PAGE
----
However not everything gets better with age alas! I’ve gradually been finding it increasingly difficult to hold focus on my minis as I paint them. I first noticed it while I was painting my Plague Marine but recently it’s become a serious obstacle to my painting of Horticulous Slimux! Put simply after a short time painting my focus slips and I can’t see what I’m doing. Oh the joys of being middle aged!

Thankfully the remedy is simple enough. I’ve had to admit to myself that I’m no longer 25 and get a stronger pair of painting glasses. Much relieved, I can now focus on the mini for long enough to refine the textures and colour transitions to my satisfaction.

As a result of all this, and the fact that it’s half term, I’ve not made a massive amount of progress this last week. However I’m very pleased with what I have achieved. I’ve refined the green plant growth on Horticulous and painted the flesh tones on one of his legs. I’ve also been able, now I can see them, to go back and refine those areas I’d already painted.

Although my colour palette is very different, my technique for painting the flesh tones is a more polished version of the one I used for my Plague Bearers. I paint a base coat of Rakarth flesh then I glaze over this with my mid tone and shade colours. These colours provide an element of saturation to the, otherwise neutral, flesh tones and glazing over a light base colour gives them a feeling of depth and luminosity. The result is colorful but messy.

I then build my highlights up, with a series of dilute layers, over the glazed layer. These are created using my neutral flesh tones. Although I’ve used Ivory for the extreme highlights the majority of the highlighting is created using Flayed One Flesh. This has a warmer yellower tone than the ivory and gives a softer look to the flesh. It’s during the highlighting stage that I create the texture by building up areas of stippling and, in this case, wrinkles.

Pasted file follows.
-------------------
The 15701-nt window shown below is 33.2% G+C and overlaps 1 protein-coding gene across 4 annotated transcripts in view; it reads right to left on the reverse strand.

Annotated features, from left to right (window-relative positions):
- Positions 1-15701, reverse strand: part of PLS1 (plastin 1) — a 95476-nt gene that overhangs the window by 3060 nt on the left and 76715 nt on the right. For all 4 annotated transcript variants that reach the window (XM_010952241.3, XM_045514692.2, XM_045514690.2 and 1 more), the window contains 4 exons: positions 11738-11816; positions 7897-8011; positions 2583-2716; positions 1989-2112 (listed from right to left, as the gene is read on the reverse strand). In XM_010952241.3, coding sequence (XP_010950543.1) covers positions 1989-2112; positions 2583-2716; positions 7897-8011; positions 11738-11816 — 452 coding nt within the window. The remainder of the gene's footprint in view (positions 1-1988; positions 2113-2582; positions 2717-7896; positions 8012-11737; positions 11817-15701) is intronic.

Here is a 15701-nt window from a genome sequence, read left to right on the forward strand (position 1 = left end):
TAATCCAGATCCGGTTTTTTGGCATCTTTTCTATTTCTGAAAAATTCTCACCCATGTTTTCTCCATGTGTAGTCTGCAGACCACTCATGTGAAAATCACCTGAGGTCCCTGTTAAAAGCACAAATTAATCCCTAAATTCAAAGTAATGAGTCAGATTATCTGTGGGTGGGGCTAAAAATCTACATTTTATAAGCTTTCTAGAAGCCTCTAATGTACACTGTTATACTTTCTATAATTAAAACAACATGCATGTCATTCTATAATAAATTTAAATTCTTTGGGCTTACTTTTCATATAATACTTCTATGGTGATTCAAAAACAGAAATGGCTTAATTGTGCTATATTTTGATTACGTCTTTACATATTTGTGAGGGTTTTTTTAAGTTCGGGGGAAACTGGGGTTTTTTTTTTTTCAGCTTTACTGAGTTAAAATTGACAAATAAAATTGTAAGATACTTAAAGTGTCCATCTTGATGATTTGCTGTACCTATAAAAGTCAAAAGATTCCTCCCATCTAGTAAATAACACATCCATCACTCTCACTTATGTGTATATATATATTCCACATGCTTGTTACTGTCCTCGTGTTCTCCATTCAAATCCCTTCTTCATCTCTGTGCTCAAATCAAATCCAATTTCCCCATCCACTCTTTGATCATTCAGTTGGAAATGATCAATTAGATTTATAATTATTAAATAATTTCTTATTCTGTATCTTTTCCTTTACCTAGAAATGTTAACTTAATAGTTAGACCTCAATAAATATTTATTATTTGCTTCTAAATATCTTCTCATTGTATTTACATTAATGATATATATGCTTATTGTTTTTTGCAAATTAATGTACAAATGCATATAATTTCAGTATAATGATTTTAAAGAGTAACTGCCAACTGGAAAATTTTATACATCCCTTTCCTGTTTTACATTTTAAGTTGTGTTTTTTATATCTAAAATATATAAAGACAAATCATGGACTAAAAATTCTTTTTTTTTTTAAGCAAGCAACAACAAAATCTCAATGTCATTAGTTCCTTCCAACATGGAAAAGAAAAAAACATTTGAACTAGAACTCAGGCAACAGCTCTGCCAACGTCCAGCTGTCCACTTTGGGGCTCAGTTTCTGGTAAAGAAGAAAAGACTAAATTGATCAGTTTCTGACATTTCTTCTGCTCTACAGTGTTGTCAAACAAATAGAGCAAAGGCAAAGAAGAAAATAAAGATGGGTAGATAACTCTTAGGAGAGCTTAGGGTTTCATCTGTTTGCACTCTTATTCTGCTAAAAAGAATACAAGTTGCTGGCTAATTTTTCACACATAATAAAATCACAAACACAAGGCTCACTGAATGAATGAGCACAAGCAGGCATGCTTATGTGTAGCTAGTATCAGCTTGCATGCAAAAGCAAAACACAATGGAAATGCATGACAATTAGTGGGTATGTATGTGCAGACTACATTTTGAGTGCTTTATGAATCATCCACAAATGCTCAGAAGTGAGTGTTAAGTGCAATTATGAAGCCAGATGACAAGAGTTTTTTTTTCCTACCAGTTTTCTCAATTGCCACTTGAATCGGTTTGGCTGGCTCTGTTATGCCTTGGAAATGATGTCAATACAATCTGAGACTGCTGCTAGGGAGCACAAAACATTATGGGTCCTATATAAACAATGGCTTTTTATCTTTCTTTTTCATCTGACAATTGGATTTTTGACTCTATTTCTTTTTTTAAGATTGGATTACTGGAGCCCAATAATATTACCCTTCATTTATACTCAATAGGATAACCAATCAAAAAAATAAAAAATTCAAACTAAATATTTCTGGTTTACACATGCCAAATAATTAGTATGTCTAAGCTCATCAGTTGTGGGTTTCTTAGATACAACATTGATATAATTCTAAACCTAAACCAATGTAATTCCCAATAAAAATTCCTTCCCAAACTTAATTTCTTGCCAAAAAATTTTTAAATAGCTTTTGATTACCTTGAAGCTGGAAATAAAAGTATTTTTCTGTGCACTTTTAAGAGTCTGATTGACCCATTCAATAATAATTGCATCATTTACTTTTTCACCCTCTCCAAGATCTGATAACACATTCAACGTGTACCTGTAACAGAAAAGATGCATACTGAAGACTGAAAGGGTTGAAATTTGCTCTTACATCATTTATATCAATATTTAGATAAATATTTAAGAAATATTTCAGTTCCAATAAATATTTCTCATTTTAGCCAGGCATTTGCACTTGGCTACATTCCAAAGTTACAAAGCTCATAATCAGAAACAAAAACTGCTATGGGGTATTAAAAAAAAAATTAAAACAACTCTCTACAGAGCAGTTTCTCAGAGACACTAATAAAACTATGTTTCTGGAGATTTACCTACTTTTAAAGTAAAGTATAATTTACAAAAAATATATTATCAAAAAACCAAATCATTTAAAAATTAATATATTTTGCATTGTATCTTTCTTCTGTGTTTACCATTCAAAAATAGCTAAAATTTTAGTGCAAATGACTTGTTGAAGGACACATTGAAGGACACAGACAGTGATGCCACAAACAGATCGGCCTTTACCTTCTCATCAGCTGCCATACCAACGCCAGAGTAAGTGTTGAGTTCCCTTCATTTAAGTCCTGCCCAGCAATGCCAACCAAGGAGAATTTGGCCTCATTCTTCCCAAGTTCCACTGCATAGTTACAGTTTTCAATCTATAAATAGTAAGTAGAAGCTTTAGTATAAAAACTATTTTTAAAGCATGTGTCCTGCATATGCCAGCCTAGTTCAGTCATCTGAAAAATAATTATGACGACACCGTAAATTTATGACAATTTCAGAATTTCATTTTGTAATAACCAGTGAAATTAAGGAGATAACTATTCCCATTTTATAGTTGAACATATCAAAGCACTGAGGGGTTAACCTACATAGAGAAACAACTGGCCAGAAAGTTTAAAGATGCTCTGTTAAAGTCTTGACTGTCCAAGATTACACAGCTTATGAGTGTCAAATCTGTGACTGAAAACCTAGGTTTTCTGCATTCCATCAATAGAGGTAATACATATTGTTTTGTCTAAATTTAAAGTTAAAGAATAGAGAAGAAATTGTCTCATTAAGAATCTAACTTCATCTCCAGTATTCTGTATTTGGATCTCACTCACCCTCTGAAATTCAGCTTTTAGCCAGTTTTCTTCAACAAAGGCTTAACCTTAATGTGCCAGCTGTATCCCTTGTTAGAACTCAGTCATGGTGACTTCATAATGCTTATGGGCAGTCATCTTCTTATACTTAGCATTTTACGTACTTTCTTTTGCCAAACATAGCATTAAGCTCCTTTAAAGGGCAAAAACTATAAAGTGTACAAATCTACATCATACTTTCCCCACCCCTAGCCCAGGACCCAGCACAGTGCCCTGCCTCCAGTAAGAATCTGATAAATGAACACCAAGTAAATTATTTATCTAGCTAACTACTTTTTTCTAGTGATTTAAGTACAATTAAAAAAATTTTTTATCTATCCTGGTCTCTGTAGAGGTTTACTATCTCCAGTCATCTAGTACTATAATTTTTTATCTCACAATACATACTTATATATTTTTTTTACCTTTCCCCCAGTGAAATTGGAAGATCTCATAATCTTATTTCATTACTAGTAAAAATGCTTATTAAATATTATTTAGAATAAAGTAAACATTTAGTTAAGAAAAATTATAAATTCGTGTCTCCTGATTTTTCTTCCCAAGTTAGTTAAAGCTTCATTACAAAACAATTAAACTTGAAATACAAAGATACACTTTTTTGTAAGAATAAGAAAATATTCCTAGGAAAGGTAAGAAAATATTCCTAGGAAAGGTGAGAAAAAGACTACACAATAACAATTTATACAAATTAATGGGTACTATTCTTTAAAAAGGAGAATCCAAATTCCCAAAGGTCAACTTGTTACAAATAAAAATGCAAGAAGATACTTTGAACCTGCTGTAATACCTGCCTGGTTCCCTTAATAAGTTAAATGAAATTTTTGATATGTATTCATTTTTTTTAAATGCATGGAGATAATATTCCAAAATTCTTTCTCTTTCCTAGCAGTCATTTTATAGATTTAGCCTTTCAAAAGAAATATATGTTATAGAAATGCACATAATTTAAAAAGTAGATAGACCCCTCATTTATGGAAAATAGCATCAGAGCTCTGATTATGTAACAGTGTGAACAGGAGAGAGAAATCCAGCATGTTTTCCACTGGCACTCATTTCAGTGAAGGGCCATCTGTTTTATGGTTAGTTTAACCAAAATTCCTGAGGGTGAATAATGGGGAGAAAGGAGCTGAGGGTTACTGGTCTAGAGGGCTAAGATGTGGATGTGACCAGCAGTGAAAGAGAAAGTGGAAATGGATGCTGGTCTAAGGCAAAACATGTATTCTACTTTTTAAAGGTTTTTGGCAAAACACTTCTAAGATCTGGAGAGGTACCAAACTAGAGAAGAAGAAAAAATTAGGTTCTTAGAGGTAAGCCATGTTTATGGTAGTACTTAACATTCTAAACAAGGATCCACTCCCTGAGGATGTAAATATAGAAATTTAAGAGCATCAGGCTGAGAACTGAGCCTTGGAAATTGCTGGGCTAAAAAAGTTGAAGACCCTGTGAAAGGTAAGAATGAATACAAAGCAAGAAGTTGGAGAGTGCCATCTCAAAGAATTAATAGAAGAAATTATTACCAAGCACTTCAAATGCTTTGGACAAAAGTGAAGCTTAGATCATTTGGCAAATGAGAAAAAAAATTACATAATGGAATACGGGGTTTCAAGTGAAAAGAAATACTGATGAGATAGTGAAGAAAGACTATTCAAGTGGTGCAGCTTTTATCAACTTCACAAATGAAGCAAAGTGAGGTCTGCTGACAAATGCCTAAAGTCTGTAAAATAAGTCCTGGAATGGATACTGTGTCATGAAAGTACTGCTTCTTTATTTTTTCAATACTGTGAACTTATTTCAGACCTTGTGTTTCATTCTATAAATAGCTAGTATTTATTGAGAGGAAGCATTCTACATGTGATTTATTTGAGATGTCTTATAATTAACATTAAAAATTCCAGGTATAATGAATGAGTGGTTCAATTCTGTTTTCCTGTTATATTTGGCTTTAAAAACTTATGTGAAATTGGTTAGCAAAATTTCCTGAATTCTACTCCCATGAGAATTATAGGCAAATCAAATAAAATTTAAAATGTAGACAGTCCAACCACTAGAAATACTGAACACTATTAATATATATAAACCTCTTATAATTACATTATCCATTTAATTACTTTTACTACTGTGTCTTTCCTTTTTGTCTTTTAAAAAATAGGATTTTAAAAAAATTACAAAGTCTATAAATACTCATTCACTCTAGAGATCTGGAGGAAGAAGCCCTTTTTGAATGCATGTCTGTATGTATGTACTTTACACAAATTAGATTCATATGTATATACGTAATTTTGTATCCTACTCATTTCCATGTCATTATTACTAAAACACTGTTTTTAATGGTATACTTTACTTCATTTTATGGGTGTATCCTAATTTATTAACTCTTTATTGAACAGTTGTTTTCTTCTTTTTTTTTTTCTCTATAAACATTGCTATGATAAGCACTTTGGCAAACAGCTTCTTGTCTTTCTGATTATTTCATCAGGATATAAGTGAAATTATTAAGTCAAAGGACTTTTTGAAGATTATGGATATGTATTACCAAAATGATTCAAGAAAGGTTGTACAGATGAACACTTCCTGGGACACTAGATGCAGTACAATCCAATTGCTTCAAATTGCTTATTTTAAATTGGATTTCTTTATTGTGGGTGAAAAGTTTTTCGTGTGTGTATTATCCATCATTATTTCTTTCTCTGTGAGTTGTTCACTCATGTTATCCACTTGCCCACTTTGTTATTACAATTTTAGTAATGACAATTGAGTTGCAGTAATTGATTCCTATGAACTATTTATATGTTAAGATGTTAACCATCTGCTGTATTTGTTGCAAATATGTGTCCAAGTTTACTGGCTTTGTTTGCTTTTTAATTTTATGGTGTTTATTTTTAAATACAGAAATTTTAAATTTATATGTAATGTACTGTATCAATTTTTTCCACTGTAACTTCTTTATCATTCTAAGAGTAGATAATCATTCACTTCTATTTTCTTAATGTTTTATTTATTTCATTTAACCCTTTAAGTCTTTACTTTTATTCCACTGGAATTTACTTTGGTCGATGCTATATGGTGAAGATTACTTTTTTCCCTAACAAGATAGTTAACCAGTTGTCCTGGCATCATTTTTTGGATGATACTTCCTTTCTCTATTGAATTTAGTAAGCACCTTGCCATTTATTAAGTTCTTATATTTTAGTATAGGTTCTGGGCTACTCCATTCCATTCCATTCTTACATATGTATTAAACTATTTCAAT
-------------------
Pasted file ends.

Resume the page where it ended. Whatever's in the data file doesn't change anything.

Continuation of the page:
At the same time as I build up the highlights, I glaze the red, yellow and blue tones back in, if an area becomes too pale or the highlights too harsh. This is a very organic process with a lot of going back and forth between glazes and highlights until I’m satisfied with the result.

Coming back to the topic of eyes, I’ve had a lot of requests for a tutorial on Horticulous Slimux’s blind eye. But I’m not going to do one as such! The reason being that the technique really doesn’t merit it. The eye was painted with very basic glazes of desaturated blue/grey and red/grey tones. The pupil was then glazed on with a darker grey tone making sure to keep it soft and undefined. The whole thing was then finished off with a strong white highlight on the top surface and a softer highlight along the bottom edge.

The real secret to painting the blind eye was that I found good reference material. In the end an image of the old faun from the film ‘Pan’s Labyrinth’ gave me what I needed. The trick with using reference material is not to simply copy without thinking, but rather to study and then apply what you have observed to your mini. In the case of the eye, I looked at the overall colour and transparency of the eye paying attention to how the light reflected off the surface while also penetrating partway into that surface. I also studied the pupil and how it looked diffuse as a result of the cataract.